alphadawg
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I have decided to take Art as one of my A-levels. The reason being it's one of my hobbies and passions, and along with that a perfect job in the future would be something along the lines of a concept artist.

Anyway, I was wondering what I should expect of A level art and how different it is to GCSE - i was very dissapointed to get a C at GCSE... and anyone who has taken GCSE art will know its not the best of subjects, not skill-based at all, coursework is the only thing that really matters and they dont tell you until a few weeks before the end of year 11 - blah blah blah basically it was really stupid. Is A level Art the same as this or set out differently? I do not want to feel like ive failed again at the end of this A level because I didnt write down enough ideas or whatever. :rolleyes:
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manic_fuzz
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I don't actually do art, but it does seem to be judged a lot more on your actual artistic ability. Saying that, expect to be putting hours upon hours upon hours into your work. My friend recently got an A at AS, and many a times was she up till 4am just doing art :lol:
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alphadawg
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That sounds good! I would love for it to be judged more on artistic ability. that way i might actually enjoy it compared to GCSE.
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louiseyoung
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My friend did A Level Art, History, Physics and French, and she said that Art was the most demanding and time consuming of the lot, and even though she loves it, wishes that she'd never chose it for A Level, because she has been told that it's seriously damaged her chances of doing History at a top Uni. But then again, that's just her situation.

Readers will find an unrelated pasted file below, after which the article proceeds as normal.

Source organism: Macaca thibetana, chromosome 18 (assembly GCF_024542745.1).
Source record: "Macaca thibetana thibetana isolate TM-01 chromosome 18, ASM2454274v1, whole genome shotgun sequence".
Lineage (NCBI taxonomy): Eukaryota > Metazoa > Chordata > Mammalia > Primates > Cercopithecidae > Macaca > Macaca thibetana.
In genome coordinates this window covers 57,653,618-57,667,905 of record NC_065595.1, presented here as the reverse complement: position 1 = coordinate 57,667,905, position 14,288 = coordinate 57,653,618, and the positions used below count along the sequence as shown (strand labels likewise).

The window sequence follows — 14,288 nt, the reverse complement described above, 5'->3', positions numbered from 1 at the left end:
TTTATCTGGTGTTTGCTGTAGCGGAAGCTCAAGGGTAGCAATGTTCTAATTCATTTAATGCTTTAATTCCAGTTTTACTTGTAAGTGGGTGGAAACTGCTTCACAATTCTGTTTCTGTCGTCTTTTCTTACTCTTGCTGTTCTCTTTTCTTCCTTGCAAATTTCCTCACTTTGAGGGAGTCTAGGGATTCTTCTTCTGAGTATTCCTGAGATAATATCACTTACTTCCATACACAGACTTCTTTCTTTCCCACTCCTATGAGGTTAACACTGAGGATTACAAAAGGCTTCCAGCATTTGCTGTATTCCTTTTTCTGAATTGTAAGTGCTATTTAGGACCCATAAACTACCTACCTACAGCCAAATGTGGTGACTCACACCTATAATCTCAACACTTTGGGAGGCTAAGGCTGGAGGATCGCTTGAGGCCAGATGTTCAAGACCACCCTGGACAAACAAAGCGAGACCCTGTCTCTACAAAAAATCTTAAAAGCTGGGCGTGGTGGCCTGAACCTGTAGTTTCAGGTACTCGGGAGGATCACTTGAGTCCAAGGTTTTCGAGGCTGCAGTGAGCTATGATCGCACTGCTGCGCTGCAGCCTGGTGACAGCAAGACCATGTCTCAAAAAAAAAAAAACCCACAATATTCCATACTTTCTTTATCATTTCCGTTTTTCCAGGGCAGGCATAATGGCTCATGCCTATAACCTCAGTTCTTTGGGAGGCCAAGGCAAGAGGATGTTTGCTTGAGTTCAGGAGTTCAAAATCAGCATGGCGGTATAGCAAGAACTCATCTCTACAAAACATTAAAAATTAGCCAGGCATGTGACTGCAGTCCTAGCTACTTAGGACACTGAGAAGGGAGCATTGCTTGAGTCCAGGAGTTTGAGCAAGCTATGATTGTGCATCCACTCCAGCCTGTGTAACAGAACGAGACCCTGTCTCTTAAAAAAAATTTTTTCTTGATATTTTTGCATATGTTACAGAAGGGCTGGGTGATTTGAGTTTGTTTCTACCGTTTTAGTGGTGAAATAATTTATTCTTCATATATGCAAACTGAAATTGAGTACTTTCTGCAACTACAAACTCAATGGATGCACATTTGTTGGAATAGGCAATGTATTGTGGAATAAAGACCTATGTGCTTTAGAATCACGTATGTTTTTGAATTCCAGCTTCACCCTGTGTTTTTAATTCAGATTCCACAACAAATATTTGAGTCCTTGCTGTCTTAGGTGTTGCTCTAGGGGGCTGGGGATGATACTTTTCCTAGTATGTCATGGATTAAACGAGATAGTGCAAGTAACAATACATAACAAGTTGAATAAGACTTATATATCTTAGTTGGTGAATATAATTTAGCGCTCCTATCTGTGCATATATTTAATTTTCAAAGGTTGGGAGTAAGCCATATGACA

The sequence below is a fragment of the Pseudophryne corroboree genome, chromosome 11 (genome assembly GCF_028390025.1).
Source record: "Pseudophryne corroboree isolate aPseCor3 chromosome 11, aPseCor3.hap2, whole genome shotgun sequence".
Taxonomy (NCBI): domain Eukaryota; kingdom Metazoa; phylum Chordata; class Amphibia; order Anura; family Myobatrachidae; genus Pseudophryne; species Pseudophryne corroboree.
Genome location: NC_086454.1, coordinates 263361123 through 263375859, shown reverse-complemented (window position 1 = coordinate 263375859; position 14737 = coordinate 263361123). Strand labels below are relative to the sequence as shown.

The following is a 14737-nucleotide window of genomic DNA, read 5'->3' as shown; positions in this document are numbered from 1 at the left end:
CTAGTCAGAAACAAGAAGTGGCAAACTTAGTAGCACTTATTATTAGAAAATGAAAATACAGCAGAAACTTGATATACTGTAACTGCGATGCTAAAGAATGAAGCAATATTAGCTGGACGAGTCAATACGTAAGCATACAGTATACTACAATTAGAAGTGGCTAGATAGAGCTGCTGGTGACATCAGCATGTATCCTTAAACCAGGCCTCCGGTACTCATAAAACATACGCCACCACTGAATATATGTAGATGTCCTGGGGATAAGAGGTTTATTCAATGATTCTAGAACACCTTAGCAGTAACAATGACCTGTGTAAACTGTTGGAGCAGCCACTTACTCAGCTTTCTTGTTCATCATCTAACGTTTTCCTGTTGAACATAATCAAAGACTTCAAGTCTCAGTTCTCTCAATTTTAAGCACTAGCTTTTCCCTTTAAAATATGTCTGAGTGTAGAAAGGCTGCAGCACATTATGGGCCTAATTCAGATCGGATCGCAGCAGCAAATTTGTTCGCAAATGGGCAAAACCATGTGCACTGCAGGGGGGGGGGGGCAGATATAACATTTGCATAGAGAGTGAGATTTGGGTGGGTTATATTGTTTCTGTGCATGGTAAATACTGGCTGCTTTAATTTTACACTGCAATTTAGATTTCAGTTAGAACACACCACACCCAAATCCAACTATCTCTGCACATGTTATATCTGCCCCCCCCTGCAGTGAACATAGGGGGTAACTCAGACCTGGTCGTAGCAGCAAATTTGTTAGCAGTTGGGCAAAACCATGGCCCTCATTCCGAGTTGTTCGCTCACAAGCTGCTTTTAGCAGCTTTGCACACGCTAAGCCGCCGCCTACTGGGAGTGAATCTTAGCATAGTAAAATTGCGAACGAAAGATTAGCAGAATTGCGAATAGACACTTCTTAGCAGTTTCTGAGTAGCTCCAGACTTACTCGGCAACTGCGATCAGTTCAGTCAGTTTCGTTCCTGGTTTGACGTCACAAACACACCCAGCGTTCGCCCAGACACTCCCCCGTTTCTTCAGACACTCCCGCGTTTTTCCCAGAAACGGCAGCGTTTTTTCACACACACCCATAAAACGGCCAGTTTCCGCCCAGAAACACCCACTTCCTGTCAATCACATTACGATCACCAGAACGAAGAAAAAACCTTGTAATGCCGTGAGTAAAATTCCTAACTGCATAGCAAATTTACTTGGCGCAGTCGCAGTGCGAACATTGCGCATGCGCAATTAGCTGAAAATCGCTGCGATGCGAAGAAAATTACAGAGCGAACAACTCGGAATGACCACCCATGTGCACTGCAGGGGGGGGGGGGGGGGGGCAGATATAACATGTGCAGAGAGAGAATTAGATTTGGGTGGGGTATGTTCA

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Aspiringlawstudent
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Terminal unemployment.
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Marisa_Grace
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For me, unlike my other subjects, A Level Art wasn't much different from GCSE, apart from that I had to put even more work in than I had for GCSE.
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5015
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I have just taken Chemistry Biology Maths French and History for A level, I am fairly good at art, having achieved an A* at GCSE and was really upset i didn't continue with it however many of my friends did and only a few days in, they already have so much work - I think art is only useful as an A level if you wish to pursue it in further education - it is much the same as GCSE in terms of concepts and themes, the quantity is just much more. Personally, quality is fairly irrelevant as long asy ou have shown progression in your work
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Kai Hiwatari
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Its a big step up from GCSE in terms of quality of practical work and written work. Your written work and annotation has to be much more in depth than what you write at GCSE. And the quality of your ideas has to be good as well to show you're more mature than at GCSE and are really thinking about your work! The best advice I can give you though is just keep up with the work. I missed 1 day due to illness at AS and got so far behind because of it! Also do more than what the teachers/guidelines tell you to do. Thats where you get the extra marks =) Good luck!
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Oreon
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You should be aware that even after the hundreds of hours of work you'll need to put in to get any sort of decent grade (as the people above described), your grade is still uncertain. Last year the marks of ALL Art students were completely messed up at my college, with many predicted A*s getting Ds, and little chance of a re-mark. Art's a risk if you want a good grade, and it WILL be a massive time drain. I'm not sure it's much more skill based that GCSE Art either; the number of hoops you'll have to jump through, unnecessary annotations, subject studies and various other things unrelated to artistic skill is so great that it caused my dad to quit his job an an art teacher on principle!